Georgia’s high Caucasus Mountains, Svaneti (Credit: Audrey Scott)

A view of Shkhara Peak

On the second day of our trek, the clouds cleared and the 5,193m-high Shkhara Peak, Georgia’s highest mountain, came into view. Unsurprisingly, given the region’s mountainous terrain, the weather in Svaneti is unpredictable, easily shifting between rain and sunshine several times over the course of a day. We trekked early in the season – mid-May – when mountain peaks were still covered in fresh snow and valleys were just beginning to turn a lush green. (Audrey Scott)

Georgia’s high Caucasus Mountains, Svaneti (Credit: Daniel Noll)

The abandoned village of Khalde

Life has never been easy in Svaneti due to its relative isolation and the challenges of a primarily agricultural economy. Since the 1991 collapse of the Soviet Union, some villages in Svaneti have been completely abandoned as the Soviet agricultural and other subsidies that villages depended upon vanished. On the second day of our trek, en route to the village of Iprari, Naveriani walked us through the village of Khalde, where his mother was born. Abandoned homes remain filled with personal items such as family photographs, as though villagers had to flee quickly. In the years that followed the exodus, the facades of many homes have served as a canvas for graffiti; here, an aspiring artist drew a portrait of Lenin. Ironically, Khalde resisted the Russian army for four months in 1876 as the Russian Empire tightened its control of the area, but the village eventually succumbed. (Daniel Noll)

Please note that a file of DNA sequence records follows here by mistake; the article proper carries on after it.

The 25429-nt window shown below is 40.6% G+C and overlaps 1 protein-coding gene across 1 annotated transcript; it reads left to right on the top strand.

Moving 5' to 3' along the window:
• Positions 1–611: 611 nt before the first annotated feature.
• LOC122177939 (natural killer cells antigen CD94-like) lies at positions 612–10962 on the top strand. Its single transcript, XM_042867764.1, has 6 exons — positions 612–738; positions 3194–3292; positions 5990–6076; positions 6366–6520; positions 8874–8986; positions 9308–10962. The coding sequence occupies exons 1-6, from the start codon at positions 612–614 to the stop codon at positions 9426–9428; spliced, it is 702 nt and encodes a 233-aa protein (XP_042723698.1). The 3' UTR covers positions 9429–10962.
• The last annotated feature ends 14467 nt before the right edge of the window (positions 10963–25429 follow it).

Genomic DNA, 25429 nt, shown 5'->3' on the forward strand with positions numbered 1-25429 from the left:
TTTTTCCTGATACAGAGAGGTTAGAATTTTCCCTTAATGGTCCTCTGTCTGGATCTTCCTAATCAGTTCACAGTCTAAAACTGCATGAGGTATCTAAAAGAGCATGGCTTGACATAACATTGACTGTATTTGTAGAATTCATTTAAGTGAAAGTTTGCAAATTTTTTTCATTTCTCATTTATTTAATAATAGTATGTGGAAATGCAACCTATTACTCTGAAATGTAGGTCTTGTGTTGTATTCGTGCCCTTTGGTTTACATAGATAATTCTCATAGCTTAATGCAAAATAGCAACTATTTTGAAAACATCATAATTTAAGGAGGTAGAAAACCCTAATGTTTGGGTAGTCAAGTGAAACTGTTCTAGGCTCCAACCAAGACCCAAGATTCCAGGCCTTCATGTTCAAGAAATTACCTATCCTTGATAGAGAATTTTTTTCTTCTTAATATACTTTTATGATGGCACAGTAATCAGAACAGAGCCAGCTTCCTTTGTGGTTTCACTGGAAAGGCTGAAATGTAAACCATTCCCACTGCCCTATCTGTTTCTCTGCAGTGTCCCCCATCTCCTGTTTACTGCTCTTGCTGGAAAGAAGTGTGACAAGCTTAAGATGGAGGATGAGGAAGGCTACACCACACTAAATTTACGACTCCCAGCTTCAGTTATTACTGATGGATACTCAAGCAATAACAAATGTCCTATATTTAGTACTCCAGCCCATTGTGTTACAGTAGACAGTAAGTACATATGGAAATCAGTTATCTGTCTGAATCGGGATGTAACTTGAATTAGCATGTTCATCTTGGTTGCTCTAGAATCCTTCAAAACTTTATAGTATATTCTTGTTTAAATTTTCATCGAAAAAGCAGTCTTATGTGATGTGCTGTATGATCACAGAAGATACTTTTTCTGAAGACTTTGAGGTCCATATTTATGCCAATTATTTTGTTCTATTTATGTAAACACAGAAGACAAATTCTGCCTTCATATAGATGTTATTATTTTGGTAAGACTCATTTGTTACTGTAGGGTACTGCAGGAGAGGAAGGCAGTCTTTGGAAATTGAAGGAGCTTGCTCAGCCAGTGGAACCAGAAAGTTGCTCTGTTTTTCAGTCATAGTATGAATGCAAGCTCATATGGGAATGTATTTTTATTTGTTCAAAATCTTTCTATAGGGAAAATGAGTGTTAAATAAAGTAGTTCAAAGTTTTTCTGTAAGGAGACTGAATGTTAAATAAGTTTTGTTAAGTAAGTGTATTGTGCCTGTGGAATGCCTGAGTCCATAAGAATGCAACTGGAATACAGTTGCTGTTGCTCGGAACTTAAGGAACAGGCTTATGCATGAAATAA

Georgia’s high Caucasus Mountains, Svaneti (Credit: Daniel Noll)

Svan storytelling

The Svan language lives on as a lingua franca, relying on oral tradition for its survival. As we walked, Naveriani shared stories that shed light on both Svaneti’s distant past and present challenges. He talked about young Svans leaving their villages in the hopes of finding greater opportunity in larger cities, as well as his dream of Svaneti becoming a magnet for trekkers whose dollars, euros and Georgian lari might entice locals to stay. (Daniel Noll)

Georgia’s high Caucasus Mountains, Svaneti (Credit: Audrey Scott)

The highest village in Europe

The final stop of our trek was Ushguli: technically four small villages positioned at the base of Shkhara Peak. At an elevation of around 2200m, Ushguli is often referred to as the highest continually inhabited area in Europe – a claim to fame that all of the locals will remind you of. But its elevation also means Ushguli is covered in snow for about six months every year, making it quite difficult to reach. (Audrey Scott)

Georgia’s high Caucasus Mountains, Svaneti (Credit: Audrey Scott)

Mountains beckon

After the fall of the Soviet Union, Svaneti served as a hideaway for bandits and criminal gangs. But over the last decade, the Georgian government has actively worked to remedy this by sending in government forces to maintain law and order, making the region once again safe for travellers to explore. There are two sides of Svan culture – one fiercely resistant, the other fiercely hospitable. By crossing mountain passes during the day and sharing a meal and stories with a Svan village family at night, we had the opportunity to see both sides, gleaning clues as to where this region came from and where it may be headed. (Audrey Scott)

Source: BBC